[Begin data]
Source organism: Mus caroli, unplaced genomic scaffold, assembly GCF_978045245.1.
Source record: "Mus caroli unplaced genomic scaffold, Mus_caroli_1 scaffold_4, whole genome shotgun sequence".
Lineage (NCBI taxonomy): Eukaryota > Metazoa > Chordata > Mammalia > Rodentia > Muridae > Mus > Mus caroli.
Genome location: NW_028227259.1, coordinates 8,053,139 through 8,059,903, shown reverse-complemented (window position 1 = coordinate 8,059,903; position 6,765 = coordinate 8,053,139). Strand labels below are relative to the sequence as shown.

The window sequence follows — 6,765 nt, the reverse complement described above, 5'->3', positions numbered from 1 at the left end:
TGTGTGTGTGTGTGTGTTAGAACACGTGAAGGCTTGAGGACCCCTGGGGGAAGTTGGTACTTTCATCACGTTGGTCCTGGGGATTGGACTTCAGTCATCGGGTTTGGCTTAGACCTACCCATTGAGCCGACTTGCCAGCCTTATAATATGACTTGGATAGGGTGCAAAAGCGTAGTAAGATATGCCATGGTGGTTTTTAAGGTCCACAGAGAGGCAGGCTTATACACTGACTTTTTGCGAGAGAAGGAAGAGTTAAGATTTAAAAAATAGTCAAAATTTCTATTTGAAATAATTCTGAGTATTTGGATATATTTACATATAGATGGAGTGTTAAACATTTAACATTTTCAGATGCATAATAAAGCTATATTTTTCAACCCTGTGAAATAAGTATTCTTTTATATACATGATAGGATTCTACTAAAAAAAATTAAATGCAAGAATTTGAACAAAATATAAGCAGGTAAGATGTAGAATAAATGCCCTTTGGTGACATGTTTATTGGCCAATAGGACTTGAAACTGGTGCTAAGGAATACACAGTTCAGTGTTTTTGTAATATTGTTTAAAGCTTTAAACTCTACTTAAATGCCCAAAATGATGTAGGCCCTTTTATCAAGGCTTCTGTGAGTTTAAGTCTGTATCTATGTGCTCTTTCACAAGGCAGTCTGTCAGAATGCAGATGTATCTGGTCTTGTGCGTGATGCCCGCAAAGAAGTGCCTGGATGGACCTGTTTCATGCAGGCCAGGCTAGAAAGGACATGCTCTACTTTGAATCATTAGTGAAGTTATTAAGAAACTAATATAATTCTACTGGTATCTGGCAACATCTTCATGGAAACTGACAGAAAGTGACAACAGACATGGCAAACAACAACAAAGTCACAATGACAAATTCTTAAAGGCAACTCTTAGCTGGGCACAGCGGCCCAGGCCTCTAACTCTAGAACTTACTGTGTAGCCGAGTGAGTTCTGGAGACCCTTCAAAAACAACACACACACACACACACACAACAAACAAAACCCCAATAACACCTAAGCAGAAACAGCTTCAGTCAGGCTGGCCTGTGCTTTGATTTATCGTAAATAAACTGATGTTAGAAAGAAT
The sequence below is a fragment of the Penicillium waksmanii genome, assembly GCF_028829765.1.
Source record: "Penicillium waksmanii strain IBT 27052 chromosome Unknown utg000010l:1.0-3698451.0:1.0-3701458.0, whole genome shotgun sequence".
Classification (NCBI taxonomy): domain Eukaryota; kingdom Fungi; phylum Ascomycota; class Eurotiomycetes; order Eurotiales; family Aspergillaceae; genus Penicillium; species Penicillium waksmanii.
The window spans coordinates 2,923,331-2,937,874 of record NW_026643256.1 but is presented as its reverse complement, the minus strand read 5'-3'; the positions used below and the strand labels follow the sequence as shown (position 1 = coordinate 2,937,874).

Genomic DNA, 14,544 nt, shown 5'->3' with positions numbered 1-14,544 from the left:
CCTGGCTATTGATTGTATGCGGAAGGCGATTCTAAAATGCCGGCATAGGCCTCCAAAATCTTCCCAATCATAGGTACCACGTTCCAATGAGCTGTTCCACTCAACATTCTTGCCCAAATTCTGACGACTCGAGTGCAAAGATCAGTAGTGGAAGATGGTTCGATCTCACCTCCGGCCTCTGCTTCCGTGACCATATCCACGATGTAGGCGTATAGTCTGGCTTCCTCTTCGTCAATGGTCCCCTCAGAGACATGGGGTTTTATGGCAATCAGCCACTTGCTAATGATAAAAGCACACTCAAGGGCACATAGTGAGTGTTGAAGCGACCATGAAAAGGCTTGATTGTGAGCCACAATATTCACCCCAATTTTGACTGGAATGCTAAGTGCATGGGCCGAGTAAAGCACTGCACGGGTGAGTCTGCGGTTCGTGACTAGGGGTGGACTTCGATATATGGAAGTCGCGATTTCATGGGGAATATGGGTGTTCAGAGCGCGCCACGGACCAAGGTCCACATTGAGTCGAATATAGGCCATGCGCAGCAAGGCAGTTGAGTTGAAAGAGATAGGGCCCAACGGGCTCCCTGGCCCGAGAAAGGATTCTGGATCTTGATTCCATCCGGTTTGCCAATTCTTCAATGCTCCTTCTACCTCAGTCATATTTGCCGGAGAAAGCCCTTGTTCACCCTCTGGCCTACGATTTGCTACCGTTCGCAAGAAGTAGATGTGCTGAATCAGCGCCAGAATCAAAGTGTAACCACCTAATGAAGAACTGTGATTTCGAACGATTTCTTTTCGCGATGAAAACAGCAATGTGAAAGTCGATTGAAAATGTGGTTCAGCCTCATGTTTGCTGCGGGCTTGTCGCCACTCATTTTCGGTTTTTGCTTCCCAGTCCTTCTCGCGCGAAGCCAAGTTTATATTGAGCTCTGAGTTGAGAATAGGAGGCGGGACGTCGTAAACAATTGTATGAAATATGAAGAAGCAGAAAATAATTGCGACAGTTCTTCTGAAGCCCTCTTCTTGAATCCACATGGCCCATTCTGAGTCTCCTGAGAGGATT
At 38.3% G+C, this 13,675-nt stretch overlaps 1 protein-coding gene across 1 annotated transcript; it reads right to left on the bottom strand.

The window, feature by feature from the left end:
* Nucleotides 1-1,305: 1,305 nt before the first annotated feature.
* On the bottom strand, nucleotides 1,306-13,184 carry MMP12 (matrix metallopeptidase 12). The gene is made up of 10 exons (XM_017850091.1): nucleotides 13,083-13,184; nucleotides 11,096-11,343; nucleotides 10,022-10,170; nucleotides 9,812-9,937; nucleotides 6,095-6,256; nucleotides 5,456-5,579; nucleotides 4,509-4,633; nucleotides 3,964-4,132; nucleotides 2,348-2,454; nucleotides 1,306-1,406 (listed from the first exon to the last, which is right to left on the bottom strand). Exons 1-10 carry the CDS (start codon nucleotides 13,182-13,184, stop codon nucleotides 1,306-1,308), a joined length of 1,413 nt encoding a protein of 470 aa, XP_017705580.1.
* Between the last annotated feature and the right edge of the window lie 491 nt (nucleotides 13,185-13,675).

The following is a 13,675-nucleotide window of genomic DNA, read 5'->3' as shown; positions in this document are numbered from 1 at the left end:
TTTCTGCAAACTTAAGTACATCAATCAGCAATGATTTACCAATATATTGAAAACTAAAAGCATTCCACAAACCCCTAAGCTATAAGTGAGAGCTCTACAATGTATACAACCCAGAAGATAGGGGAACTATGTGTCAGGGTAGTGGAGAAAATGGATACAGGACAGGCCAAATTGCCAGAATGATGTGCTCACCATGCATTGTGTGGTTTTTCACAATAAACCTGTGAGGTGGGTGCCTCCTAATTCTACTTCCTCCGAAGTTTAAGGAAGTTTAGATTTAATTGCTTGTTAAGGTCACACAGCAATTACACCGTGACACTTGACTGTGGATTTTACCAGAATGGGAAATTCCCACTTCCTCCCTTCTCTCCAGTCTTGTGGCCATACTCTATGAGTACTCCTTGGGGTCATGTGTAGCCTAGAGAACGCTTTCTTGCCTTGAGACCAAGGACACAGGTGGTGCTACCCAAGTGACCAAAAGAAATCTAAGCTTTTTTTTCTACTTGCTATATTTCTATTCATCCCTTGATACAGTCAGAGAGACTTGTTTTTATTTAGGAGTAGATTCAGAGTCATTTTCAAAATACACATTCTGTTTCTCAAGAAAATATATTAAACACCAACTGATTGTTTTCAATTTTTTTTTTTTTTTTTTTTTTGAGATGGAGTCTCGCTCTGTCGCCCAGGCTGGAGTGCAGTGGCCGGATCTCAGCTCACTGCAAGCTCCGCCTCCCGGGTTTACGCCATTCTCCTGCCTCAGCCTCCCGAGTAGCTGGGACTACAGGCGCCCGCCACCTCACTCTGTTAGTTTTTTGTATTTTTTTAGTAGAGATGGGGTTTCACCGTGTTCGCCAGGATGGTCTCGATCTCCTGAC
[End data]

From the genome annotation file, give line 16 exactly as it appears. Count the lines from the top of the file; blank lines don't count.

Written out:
* On the bottom strand, nucleotides 1,306-13,184 carry MMP12 (matrix metallopeptidase 12). The gene is made up of 10 exons (XM_017850091.1): nucleotides 13,083-13,184; nucleotides 11,096-11,343; nucleotides 10,022-10,170; nucleotides 9,812-9,937; nucleotides 6,095-6,256; nucleotides 5,456-5,579; nucleotides 4,509-4,633; nucleotides 3,964-4,132; nucleotides 2,348-2,454; nucleotides 1,306-1,406 (listed from the first exon to the last, which is right to left on the bottom strand). Exons 1-10 carry the CDS (start codon nucleotides 13,182-13,184, stop codon nucleotides 1,306-1,308), a joined length of 1,413 nt encoding a protein of 470 aa, XP_017705580.1.